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Reactive Power Apparent Power Issue

by azaharak
Tags: apparent power, reactive power
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azaharak
#1
Aug8-11, 01:23 PM
P: 152
This is not a HW question.

Assume you have a sinusoidally varying voltage, such that current lags by some phase angle phi

Then you can write the power as a function of time as

p(t)=i(t)v(t)=2*Vrms*Irms*cos(omega*t)*cos(omega*t-phi)

You can break this up via trig identity into the following

Eq1: p(t)=2*Vrms*Irms*( [1+cos(2*omega*t)]*cos(phi) + sin(2*omega*t)*sin(phi) )

If you average over 1 period, then you obtain that the average REAL power is

P=Vrms*Irms*cos(phi) This is average real power

The peak real power would be twice this value since (take t=0 in Eq1:)
real power is associated with cos(phi) term.

The average reactive power is zero, it bounces back and forth between inductive and capacitive loads (B and E fields).

But the peak reactive power is defined as Q=Irms*Vrm*sin(phi).

HERE IS THE QUESTion.


I see often that the Apparent power S = P + i*Q. Unfortunately it is never throuroughly defined. Why would would be adding the Average value of real power and Peak value of Reactice power and call it the apparent power.


Am I misunderstanding this? Shouldn't we be adding the PEAK real power and PEAK reactive power and call this the apparent power.


Also, other relations are P=(I^2)R Q=(I^2)X S=(I^2)Z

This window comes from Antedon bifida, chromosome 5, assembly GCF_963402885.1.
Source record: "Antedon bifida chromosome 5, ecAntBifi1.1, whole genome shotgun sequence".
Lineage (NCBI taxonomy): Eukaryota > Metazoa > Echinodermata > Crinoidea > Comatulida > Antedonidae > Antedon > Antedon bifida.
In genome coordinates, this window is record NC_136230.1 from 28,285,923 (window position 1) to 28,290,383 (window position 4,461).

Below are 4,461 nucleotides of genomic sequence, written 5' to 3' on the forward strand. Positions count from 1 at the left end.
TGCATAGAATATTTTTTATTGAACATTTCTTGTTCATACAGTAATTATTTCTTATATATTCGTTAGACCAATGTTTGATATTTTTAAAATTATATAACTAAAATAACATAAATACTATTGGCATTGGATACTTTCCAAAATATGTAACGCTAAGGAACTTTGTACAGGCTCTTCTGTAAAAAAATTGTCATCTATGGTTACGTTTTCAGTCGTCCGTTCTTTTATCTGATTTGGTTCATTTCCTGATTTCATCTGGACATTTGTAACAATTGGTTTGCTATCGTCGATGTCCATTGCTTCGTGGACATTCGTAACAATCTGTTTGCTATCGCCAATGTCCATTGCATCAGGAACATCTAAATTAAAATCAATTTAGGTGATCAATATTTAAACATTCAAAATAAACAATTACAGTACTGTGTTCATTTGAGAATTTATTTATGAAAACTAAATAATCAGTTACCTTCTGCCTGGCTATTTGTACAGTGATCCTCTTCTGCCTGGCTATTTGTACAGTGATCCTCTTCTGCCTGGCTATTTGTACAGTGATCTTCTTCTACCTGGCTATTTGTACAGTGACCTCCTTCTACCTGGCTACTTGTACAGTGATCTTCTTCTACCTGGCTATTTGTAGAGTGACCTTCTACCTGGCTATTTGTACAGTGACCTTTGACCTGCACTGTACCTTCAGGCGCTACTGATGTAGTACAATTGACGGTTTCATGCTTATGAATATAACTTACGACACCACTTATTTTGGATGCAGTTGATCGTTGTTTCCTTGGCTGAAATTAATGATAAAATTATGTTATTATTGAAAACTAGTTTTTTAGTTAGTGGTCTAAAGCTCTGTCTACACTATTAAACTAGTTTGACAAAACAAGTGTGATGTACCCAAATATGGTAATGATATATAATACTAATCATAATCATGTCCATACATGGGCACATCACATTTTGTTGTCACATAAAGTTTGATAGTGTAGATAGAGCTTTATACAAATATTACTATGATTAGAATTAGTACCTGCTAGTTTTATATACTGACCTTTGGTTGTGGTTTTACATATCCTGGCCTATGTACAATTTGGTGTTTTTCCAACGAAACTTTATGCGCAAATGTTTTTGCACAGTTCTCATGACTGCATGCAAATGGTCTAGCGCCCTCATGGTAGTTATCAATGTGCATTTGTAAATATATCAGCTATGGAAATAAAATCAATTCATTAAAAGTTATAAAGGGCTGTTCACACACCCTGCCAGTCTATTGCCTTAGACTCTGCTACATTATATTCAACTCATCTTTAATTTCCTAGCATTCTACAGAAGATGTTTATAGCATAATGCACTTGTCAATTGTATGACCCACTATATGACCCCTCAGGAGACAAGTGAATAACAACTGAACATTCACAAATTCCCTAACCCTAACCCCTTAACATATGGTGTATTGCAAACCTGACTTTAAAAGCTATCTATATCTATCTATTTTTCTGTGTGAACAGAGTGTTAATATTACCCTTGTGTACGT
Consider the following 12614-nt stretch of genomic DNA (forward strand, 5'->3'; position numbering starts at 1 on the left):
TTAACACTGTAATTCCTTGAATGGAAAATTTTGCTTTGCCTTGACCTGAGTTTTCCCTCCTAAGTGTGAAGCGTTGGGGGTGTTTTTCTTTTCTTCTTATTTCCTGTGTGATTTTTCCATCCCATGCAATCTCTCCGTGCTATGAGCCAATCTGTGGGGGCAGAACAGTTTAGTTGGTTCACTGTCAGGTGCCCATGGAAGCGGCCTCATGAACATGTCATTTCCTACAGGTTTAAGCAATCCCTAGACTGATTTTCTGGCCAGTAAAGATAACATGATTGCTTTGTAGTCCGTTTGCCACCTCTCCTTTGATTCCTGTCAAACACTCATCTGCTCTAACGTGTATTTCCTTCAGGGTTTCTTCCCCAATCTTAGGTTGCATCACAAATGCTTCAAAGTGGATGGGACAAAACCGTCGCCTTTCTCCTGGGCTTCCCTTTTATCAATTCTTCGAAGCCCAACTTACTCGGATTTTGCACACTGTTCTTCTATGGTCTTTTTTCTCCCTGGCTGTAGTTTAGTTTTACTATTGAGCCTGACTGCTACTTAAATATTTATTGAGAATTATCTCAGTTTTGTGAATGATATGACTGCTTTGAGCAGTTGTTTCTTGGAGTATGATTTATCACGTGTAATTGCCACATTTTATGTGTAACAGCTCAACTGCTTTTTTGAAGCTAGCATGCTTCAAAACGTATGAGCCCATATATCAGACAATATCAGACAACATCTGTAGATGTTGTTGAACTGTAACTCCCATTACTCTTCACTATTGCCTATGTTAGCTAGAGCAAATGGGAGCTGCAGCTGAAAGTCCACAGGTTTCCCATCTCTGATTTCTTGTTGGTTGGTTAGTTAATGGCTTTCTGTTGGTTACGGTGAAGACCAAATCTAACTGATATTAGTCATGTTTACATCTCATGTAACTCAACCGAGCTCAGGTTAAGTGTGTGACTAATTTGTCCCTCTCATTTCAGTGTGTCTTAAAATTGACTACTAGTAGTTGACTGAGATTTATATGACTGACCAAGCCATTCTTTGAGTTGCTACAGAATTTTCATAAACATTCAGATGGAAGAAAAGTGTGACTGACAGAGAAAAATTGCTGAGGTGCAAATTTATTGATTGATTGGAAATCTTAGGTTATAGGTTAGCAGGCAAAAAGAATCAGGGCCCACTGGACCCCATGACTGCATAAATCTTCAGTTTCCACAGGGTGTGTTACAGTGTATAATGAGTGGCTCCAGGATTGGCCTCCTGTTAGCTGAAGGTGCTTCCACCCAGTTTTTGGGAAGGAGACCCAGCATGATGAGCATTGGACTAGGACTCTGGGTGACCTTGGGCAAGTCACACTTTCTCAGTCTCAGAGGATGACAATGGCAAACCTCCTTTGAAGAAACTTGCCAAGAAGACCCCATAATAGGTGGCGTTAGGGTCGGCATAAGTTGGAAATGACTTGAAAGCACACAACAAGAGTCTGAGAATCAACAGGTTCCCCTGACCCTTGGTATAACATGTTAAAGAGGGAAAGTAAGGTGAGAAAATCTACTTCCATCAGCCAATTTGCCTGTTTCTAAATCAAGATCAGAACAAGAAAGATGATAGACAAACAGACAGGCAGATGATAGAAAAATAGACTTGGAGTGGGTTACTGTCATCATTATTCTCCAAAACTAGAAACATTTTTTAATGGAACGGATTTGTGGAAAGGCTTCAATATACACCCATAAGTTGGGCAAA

THANK YOU!!



Am i correct in saying that the reason why it is defined this way is so that "you" could say that the phase angle is given by

Phi = arctan(Q/P).

I'm just a little weired out by combining the Average Real power with Peak Reactive power.

Thanks
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tiny-tim
#2
Aug8-11, 04:42 PM
Sci Advisor
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tiny-tim's Avatar
P: 26,148
hi azaharak!
Quote Quote by azaharak View Post
HERE IS THE QUESTion.

I see often that the Apparent power S = P + i*Q.
no, that's the complex power

the apparent power is VrmsIrms it's voltage times current
Unfortunately it is never throuroughly defined. Why would would be adding the Average value of real power and Peak value of Reactice power and call it the apparent power.
so far as i know, neither complex power nor apparent power have any precise physical significance

(but you need to know them because they come up in exam questions! )

from the pf library on impedance
Power:

Power = work per time = voltage times charge per time = voltage times current:

[tex]P = VI =\ V_{max}I_{max}\cos(\omega t + \phi/2)\cos(\omega t - \phi/2)[/tex]
[tex]=\ V_{max}I_{max}(\cos\phi + \cos2\omega t)/2[/tex]
[tex]=\ V_{rms}I_{rms}(\cos\phi + \cos2\omega t)[/tex]
[tex]=\ (V_{rms}^2/|Z|)(\cos\phi + \cos2\omega t)[/tex]

So (instantaneous) power is the constant part, [itex]P_{av} = V_{rms}I_{rms}\cos\phi[/itex] (the average power), plus a component varying with double the circuit frequency, [itex]V_{rms}I_{rms}\cos2\omega t[/itex] (so a graph of the whole power is a sine wave shifted by a ratio [itex]\cos\phi[/itex] above the x-axis).

Apparent power, reactive power, and complex power, are convenient mathematical definitions with no precise physical significance: apparent power is the (constant) product of the r.m.s. voltage and current, [itex]S=V_{r.m.s.}I_{r.m.s.}[/itex]: it is what we would expect the average power to be if we knew nothing about reactance!

Similarly reactive power is defined as [itex]Q=S\sin\phi=P_{av}\tan\phi[/itex], and complex power is defined as [itex]Se^{j\phi}=P_{av}+jQ[/itex].


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